How many of you out there have received the congratulatory mail from your banker, clapping you on your virtual back in relation to a brand new increase to your credit card facility, despite you never having requested one?
I know I have. Numerous times. I’ve also reduced said limit, just as many times. The article in today’s Oz is disquieting, not because of the supposed psychologically devious language in the mail, but because the Australian Bankers Association makes the clearly disingenuous claim that unsolicited credit card limit increases aren’t responsible for credit card defaults. Two ways to look at that claim. Certainly, there’s no categorical statistics available which confirm the claim, but equally, there’s no evidence that unsolicited increases don’t contribute to credit card defaults. Blind Freddy would recognize the link between unsolicited credit in the hands of the irresponsible leading to an inability to repay, and subsequent default.
I know from personal experience that when one is unemployed, and the bills still need to be paid, a timely congratulatory letter from the bank advising of a $5,000 limit increase certainly helps one to breathe a little easier between jobs. Isn’t it incongruous though, that without having any knowledge of a customer’s employment situation, or even of the household income structure, a bank – in our case, Westpac – will, out of the blue, literally double the available limit on a credit card? No questions asked. No correspondence entered into. Just sign on the dotted, pass go and collect an additional wad of never-never money. Of course, some would call that ‘service’. I call it predatory behaviour bordering on the unconscionable. Something which current legislation comes down heavily upon, and yet, there’s no watchdog governing the practice. There is the ACCC and the Banking Ombudsman, however the former won’t deign to examine an issue unless it’s politically oriented, while the latter can only act after the fact, and only when a valid complaint is made. Banks know that if presented with what is extolled as ‘free money’ in the congratulatory mails, your average member of the general public will smile, sign and blithely move on, little realizing that every increased limit reduces their ability to borrow when they really need to. I long ago lost count of the number of home loan approvals I’ve had to manipulate by conditioning a reduction in credit card limits to achieve servicing. Sadly, once the home loan is drawn, there’s absolutely nothing stopping the incautious borrower from going straight out and increasing the credit card limit again. These are the flaws in our domestic finance system. Insufficient regulation where it’s needed, and insufficient information available or required in support of often imprudent lending practices.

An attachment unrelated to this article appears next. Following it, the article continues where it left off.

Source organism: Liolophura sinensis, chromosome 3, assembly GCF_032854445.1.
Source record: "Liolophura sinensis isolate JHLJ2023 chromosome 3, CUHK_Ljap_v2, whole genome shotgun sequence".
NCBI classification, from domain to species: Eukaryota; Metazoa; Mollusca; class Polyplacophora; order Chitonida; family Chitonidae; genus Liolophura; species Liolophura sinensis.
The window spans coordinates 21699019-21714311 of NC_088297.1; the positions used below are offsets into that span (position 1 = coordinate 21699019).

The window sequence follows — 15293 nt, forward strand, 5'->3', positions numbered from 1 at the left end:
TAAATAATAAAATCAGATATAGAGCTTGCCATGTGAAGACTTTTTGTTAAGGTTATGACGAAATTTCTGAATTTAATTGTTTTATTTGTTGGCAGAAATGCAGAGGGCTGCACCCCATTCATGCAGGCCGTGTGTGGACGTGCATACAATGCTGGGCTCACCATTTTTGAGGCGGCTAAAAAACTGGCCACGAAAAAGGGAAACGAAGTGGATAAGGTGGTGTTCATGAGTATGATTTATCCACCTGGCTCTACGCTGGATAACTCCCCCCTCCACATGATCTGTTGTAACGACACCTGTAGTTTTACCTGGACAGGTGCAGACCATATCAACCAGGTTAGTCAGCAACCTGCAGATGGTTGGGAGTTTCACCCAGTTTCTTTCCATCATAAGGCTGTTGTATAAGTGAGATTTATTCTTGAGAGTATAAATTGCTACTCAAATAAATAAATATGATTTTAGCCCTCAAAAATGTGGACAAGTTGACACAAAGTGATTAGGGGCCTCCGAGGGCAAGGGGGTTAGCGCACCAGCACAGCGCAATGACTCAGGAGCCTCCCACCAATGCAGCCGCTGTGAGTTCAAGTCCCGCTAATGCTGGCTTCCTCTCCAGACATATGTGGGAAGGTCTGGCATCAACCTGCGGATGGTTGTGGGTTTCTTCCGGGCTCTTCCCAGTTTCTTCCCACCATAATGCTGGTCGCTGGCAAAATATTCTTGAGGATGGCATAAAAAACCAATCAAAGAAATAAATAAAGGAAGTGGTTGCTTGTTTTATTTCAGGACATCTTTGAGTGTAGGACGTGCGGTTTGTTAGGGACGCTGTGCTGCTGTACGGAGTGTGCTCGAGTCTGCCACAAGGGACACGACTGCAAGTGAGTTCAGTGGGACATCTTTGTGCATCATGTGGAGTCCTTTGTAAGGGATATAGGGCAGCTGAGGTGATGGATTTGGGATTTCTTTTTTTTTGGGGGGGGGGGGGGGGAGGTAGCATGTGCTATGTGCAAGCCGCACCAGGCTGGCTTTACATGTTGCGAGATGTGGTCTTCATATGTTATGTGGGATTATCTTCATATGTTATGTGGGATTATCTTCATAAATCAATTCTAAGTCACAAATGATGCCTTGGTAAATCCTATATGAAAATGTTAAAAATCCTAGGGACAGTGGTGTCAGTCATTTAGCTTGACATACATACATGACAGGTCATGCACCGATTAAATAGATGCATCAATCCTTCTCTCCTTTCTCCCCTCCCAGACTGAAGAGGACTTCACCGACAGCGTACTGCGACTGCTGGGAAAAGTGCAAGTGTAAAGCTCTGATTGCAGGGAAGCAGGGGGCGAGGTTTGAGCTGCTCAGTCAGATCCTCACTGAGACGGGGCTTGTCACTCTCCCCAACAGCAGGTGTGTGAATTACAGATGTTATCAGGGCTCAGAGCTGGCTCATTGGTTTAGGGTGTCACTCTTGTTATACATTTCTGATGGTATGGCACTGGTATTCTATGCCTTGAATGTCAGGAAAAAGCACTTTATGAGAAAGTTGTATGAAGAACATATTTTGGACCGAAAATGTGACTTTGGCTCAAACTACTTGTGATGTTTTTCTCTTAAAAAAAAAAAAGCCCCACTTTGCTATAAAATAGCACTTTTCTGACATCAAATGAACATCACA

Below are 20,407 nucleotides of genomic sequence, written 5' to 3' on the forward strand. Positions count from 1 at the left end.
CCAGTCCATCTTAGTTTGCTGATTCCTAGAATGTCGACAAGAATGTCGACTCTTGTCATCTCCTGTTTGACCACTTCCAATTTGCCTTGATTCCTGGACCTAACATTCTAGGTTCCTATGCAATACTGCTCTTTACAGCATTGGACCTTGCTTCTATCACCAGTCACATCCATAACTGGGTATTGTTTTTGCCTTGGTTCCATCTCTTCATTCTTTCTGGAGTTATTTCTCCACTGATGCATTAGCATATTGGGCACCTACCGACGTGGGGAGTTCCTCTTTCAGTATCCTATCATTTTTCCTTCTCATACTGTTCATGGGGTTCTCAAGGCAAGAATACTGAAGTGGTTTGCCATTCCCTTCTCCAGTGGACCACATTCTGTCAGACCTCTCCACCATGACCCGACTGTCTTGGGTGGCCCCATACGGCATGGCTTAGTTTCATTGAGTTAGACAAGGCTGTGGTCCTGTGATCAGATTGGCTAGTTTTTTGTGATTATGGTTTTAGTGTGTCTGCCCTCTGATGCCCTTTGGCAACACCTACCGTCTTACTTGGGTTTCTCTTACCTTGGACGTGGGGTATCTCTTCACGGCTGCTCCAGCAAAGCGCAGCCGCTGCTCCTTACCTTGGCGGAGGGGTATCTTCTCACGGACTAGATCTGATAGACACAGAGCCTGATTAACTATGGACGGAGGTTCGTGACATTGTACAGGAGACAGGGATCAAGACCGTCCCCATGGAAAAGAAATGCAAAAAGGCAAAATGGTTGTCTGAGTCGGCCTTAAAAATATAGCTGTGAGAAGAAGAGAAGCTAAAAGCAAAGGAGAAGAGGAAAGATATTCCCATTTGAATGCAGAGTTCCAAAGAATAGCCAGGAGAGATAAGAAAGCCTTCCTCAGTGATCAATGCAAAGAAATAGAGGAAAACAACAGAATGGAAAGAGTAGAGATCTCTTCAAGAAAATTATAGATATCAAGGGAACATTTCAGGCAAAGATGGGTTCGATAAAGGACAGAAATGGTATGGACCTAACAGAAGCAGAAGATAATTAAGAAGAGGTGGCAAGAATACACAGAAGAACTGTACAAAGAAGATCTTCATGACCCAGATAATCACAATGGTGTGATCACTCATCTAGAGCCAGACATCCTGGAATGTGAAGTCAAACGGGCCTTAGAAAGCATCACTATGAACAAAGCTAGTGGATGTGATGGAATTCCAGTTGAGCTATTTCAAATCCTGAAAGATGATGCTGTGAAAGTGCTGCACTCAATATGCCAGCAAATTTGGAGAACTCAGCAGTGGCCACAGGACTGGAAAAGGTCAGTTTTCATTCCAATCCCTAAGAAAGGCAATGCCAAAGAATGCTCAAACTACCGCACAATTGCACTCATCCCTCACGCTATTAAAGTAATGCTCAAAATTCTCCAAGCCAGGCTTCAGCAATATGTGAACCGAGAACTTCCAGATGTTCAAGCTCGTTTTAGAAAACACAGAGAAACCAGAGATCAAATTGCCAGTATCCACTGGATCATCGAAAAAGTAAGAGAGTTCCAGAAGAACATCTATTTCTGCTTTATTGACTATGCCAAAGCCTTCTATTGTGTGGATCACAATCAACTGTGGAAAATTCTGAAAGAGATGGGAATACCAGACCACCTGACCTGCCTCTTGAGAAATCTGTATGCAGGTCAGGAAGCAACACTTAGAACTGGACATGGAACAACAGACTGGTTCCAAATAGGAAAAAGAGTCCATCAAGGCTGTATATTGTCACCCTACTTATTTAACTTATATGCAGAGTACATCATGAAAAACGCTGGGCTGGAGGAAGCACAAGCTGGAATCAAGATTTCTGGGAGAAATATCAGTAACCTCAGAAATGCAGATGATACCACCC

There’s an old adage which claims that stupidity can’t be legislated against, but legislation already exists penalising predatory lending practices. My question in response to the above article would have to be, “Why isn’t that legislation being acted upon?”